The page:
Third Party Recovery (i.e., Subrogation)

The complaint alleges that the administrator often did not administer the health plan’s third party recovery provisions in compliance with the plan document or the DOL’s claims procedure regulation. To settle these allegations, the administrator agreed to take a number of detailed and specific steps that are described in detail in the consent order.

What Employers Can Learn From This Settlement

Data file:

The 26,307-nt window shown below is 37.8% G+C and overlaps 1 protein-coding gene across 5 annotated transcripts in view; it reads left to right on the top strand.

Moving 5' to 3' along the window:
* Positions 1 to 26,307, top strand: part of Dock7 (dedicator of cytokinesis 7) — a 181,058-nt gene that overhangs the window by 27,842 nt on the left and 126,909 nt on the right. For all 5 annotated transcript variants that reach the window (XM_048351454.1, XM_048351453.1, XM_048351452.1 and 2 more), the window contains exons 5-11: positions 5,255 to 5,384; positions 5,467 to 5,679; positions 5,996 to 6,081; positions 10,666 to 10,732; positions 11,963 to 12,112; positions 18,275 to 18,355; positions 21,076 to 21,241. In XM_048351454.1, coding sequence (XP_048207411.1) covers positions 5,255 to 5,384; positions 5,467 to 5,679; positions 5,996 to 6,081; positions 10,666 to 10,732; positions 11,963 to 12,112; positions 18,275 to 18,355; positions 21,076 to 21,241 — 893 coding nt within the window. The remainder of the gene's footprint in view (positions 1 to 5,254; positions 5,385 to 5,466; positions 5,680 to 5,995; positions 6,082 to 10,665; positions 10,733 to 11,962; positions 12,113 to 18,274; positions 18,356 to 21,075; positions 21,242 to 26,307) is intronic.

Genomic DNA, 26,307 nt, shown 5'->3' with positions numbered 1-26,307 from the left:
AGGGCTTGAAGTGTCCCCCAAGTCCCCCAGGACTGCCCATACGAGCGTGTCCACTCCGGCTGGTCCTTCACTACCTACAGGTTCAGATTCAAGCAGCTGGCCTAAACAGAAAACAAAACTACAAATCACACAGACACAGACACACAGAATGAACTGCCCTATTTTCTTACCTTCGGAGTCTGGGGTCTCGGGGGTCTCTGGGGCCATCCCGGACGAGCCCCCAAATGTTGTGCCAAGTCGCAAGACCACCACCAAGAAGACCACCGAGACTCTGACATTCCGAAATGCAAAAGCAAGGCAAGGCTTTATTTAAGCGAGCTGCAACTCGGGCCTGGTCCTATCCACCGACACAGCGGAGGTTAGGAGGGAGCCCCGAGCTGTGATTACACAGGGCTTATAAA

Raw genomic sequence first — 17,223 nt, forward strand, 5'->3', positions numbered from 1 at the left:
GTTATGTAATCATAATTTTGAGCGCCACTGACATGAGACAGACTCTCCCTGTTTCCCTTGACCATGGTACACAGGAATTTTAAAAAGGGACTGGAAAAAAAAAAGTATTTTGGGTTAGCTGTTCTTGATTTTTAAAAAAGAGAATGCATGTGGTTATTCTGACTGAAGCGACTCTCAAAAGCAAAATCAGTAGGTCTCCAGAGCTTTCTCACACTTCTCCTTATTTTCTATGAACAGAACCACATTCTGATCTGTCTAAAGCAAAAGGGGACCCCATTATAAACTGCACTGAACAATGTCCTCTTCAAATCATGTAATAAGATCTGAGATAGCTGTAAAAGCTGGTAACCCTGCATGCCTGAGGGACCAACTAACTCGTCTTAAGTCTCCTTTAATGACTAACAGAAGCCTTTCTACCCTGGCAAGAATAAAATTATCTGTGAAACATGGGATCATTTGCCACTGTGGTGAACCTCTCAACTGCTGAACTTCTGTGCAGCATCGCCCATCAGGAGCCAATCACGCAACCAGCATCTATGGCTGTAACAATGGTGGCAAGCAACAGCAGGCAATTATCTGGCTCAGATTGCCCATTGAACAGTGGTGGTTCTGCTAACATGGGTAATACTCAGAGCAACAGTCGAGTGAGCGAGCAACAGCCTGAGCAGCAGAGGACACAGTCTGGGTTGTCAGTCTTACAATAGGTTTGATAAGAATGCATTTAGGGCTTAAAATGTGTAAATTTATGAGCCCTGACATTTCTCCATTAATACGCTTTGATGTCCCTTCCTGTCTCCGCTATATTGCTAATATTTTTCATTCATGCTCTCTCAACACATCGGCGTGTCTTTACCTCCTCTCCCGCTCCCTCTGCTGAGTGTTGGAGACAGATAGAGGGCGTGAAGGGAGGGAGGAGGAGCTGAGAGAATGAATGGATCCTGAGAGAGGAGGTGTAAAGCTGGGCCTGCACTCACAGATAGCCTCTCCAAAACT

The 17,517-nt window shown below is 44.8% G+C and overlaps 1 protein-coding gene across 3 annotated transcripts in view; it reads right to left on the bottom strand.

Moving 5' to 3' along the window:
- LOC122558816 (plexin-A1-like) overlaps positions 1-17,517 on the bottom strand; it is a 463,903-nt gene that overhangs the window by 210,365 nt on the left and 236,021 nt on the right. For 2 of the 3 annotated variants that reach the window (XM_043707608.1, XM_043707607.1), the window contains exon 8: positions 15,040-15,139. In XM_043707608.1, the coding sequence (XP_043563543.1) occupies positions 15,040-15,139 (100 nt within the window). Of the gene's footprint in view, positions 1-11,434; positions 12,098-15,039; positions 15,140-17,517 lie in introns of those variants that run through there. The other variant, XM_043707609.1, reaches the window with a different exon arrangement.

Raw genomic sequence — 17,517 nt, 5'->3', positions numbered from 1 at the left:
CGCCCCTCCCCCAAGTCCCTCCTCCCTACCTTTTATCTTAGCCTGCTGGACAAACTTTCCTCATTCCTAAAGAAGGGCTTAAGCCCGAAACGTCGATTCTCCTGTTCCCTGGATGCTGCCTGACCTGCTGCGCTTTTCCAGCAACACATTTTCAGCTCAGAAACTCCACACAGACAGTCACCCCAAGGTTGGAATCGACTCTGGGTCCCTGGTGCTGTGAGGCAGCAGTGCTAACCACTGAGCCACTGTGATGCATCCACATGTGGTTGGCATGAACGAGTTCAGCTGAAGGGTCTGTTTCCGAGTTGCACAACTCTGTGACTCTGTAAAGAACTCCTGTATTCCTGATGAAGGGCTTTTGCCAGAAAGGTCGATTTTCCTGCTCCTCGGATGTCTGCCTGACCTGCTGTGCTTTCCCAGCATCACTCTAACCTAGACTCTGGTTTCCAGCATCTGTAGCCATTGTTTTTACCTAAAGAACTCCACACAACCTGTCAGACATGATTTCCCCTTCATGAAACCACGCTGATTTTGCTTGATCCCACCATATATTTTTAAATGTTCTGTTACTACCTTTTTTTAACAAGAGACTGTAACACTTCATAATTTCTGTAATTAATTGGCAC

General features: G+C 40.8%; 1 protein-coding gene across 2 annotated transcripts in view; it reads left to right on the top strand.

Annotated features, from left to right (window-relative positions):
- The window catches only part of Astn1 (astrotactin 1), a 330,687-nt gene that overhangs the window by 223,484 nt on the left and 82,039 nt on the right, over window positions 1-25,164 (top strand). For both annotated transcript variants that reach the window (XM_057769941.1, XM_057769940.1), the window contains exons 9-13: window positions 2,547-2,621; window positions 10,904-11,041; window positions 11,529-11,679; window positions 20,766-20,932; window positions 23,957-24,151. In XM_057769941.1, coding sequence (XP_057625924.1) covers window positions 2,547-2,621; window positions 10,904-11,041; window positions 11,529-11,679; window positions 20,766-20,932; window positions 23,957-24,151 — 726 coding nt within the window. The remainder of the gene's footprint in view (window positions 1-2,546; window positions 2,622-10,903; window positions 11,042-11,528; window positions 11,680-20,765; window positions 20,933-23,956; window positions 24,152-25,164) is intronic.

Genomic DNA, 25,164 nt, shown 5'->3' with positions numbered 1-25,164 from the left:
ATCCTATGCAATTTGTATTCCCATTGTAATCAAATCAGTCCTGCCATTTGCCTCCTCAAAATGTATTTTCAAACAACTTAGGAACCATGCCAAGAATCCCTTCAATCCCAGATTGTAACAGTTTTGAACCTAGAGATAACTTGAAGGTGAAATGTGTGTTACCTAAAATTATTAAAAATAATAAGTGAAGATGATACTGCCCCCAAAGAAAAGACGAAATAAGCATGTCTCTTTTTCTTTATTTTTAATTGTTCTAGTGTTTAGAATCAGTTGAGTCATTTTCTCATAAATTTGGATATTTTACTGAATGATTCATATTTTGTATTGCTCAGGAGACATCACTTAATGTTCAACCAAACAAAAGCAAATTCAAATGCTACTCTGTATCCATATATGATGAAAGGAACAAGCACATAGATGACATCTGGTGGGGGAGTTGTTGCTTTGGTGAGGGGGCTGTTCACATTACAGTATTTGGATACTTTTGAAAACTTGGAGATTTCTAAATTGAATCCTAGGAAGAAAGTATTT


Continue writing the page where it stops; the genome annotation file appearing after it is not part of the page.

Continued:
Self-insuring medical benefits is a major undertaking, and involves a significantly greater commitment to the details of plan administration than what is required in connection with the oversight of a plan that is fully insured. Employers that self-insure have a fiduciary duty to supervise their third party administrators to ensure that they are performing their services in compliance with the terms of the plan and ERISA requirements. In this case, the hard work was done by the government. Along with a number of other responsibilities, employers must be sure that they are receiving accurate fee disclosures so that they can make informed decisions when selecting a service provider and comply fully with important 5500 reporting responsibilities. ERISA regulations contain detailed requirements regarding the manner in which claims are to be administered, including, most importantly, requirements that detail the timing and content of claim denial notices.  In this case, the DOL alleged that the EOB forms did not meet ERISA requirements. It is likely that by the standards of this settlement, many EOB forms that communicate denials fail to meet the standards set forth in the consent order. Employers should undertake a review of their health plans claims procedures to ensure compliance with ERISA.